<vc:DataPoint AxisXLabel="Chard" YValue="70" />

                <vc:DataPoint AxisXLabel="Spinach" YValue="65" />

                <vc:DataPoint AxisXLabel="Kalarabi" YValue="60" />

            </vc:DataSeries.DataPoints>

        </vc:DataSeries>

    </vc:Chart.Series>

</vc:Chart>

 

I was curious to plug the XAML into my Windows Phone and check the results against what the online tool produced.  Figure 2 shows the results of placing the XAML in Listing 2 inside the MainPage of the Windows Phone App, pretty much what you see in the online designer.  It cut off a little bit of the chart, so I brought it up in Blend to see if I could adjust it:

 

image003.jpg

Figure 2 - Organic Vegetable Bar Chart using Visifire's online designer on WP7

 

 

It was a simple matter in Blend to get the chart adjusted to fit the phone.  I just adjusted the drag points as shown in figure 3.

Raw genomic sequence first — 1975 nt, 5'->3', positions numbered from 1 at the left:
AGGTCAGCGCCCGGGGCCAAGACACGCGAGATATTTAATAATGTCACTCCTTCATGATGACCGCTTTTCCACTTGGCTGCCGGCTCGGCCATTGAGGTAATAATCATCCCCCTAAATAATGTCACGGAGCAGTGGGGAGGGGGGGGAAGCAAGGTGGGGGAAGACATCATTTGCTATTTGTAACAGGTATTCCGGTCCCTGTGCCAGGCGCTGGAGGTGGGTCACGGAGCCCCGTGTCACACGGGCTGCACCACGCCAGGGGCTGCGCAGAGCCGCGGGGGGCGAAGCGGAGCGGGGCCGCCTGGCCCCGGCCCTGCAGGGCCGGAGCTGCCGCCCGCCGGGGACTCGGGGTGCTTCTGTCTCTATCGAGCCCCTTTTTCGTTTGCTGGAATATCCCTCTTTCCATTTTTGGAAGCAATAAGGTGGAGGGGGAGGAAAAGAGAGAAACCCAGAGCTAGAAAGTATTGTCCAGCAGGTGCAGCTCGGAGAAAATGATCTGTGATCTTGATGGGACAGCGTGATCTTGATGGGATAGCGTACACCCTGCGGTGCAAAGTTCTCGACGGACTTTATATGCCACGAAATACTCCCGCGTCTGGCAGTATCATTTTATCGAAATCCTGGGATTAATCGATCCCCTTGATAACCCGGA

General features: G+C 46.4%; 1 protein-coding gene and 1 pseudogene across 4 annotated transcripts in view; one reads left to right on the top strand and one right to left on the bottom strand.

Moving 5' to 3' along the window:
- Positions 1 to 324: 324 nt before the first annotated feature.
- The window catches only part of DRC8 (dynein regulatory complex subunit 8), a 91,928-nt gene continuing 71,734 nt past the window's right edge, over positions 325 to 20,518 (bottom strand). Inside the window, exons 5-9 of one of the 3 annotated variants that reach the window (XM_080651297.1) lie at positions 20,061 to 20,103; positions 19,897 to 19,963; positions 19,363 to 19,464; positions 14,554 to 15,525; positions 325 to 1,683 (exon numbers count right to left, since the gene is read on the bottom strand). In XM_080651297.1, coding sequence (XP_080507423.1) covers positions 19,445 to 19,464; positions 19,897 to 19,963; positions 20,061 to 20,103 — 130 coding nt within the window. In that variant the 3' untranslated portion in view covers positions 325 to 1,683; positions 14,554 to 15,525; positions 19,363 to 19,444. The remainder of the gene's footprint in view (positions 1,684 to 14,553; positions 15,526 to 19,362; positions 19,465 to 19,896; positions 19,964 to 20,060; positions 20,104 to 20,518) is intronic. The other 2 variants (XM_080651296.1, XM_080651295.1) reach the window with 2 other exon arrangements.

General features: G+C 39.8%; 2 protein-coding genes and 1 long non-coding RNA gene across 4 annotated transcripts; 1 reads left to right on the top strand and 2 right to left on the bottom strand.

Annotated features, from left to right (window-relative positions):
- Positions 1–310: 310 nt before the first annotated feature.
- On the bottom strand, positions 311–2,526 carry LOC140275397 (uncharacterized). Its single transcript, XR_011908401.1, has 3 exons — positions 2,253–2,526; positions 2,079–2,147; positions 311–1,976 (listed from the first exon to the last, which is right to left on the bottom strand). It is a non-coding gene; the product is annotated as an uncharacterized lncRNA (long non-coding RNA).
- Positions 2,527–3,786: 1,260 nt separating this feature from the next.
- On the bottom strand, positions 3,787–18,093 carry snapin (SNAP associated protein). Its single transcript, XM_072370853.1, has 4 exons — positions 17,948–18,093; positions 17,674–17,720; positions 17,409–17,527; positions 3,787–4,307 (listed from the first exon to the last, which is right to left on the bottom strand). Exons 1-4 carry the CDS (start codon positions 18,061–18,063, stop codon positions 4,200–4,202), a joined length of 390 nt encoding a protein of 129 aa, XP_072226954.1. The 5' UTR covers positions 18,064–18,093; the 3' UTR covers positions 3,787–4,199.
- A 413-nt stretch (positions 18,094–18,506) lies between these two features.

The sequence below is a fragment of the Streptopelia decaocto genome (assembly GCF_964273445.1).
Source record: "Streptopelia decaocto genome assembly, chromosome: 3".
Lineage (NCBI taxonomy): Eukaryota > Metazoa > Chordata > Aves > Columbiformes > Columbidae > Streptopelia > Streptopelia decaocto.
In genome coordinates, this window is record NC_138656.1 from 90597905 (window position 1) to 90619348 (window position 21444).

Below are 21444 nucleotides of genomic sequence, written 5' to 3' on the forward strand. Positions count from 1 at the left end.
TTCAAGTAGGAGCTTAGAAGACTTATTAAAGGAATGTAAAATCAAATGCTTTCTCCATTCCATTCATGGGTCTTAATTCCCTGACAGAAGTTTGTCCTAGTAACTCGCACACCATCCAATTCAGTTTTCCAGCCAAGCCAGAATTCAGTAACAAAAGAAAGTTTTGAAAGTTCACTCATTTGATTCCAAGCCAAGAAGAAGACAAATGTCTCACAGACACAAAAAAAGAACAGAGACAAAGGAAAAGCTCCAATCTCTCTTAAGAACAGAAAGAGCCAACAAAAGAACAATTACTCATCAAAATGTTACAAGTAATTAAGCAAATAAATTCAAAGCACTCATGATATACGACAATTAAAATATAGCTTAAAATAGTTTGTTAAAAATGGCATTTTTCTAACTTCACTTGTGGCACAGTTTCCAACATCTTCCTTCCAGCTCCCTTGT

image004.jpg

Figure 3 - Visifire's WP7 Chart Component in Blend

 

Now in Expression Blend, I was curious to see how easy it was to adjust the properties on the chart to create a different charting style.  Visifire gives you control over many of the chart's attributes including type of interval on the chart, maximum and minimum axis values, title font and size, logarithmic vs. linear axis scaling, primary and secondary access control and other properties you would expect to be able to control in a charting component.  It wasn't clear from looking at the blend properties how to go from a chart control to a pie chart.  I looked at the XAML and found a property called RenderAs on the DataSeries.  I changed it to PieChart and got the following results as shown in figure 4.